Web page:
The young men who opened fire at Columbine High School, at the movie theater in Aurora, Colo., and in other massacres had this in common: they were video gamers who seemed to be acting out some dark digital fantasy. It was as if all that exposure to computerized violence gave them the idea to go on a rampage — or at least fueled their urges.
But did it really?
Social scientists have been studying and debating the effects of media violence on behavior since the 1950s, and video games in particular since the 1980s. The issue is especially relevant today, because the games are more realistic and bloodier than ever, and because most American boys play them at some point. Girls play at lower rates and are significantly less likely to play violent games.
A burst of new research has begun to clarify what can and cannot be said about the effects of violent gaming. Playing the games can and does stir hostile urges and mildly aggressive behavior in the short term. Moreover, youngsters who develop a gaming habit can become slightly more aggressive — as measured by clashes with peers, for instance — at least over a period of a year or two.
Yet it is not at all clear whether, over longer periods, such a habit increases the likelihood that a person will commit a violent crime, like murder, rape, or assault, much less a Newtown-like massacre. (Such calculated rampages are too rare to study in any rigorous way, researchers agree.)
“I don’t know that a psychological study can ever answer that question definitively,” said Michael R. Ward, an economist at the University of Texas, Arlington. “We are left to glean what we can from the data and research on video game use that we have.”
The research falls into three categories: short-term laboratory experiments; longer-term studies, often based in schools; and correlation studies — between playing time and aggression, for instance, or between video game sales and trends in violent crime.
Lab experiments confirm what any gamer knows in his gut: playing games like “Call of Duty,” “Killzone 3” or “Battlefield 3” stirs the blood. In one recent study, Christopher Barlett, a psychologist at Iowa State University, led a research team that had 47 undergraduates play “Mortal Kombat: Deadly Alliance” for 15 minutes. Afterward, the team took various measures of arousal, both physical and psychological. It also tested whether the students would behave more aggressively, by having them dole out hot sauce to a fellow student who, they were told, did not like spicy food but had to swallow the sauce.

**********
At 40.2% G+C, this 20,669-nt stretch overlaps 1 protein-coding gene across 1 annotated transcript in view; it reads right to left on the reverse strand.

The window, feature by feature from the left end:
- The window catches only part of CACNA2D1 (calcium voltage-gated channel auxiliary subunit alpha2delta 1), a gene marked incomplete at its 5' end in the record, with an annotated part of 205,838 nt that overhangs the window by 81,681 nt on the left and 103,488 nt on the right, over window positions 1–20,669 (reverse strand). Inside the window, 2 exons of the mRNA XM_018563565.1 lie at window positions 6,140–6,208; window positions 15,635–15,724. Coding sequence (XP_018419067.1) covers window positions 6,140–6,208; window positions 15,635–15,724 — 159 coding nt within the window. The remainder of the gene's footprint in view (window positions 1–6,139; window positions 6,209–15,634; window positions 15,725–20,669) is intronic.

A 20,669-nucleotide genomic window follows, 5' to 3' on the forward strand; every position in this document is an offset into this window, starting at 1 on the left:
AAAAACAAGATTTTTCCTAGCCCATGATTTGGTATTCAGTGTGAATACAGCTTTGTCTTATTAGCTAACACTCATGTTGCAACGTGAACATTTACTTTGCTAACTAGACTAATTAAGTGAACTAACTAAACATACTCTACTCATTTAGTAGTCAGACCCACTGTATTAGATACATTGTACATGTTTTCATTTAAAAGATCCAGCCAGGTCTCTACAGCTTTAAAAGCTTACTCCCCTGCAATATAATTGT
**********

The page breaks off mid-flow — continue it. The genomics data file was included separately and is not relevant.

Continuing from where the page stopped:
Sure enough, compared with a group who had played a nonviolent video game, those who had been engaged in “Mortal Kombat” were more aggressive across the board. They gave their fellow students significantly bigger portions of the hot sauce.
Many similar studies have found the same thing: A dose of violent gaming makes people act a little more rudely than they would otherwise, at least for a few minutes after playing.
It is far harder to determine whether cumulative exposure leads to real-world hostility over the long term. Some studies in schools have found that over time digital warriors get into increasing numbers of scrapes with peers — fights in the schoolyard, for example. In a report published last summer, psychologists at Brock University in Ontario found that longer periods of violent video game playing among high school students predicted a slightly higher number of such incidents over time.
“None of these extreme acts, like a school shooting, occurs because of only one risk factor; there are many factors, including feeling socially isolated, being bullied, and so on,” said Craig A. Anderson, a psychologist at Iowa State University. “But if you look at the literature, I think it’s clear that violent media is one factor; it’s not the largest factor, but it’s also not the smallest.”
Most researchers in the field agree with Dr. Anderson, but not all of them. Some studies done in schools or elsewhere have found that it is aggressive children who are the most likely to be drawn to violent video games in the first place; they are self-selected to be in more schoolyard conflicts. And some studies are not able to control for outside factors, like family situation or mood problems.
“This is a pool of research that, so far, has not been very well done,” said Christopher J. Ferguson, associate professor of psychology and criminal justice at Texas A&M International University and a critic of the field whose own research has found no link. “I look at it and I can’t say what it means.”
Neither Dr. Ferguson, nor others interviewed in this article, receive money from the gaming industry.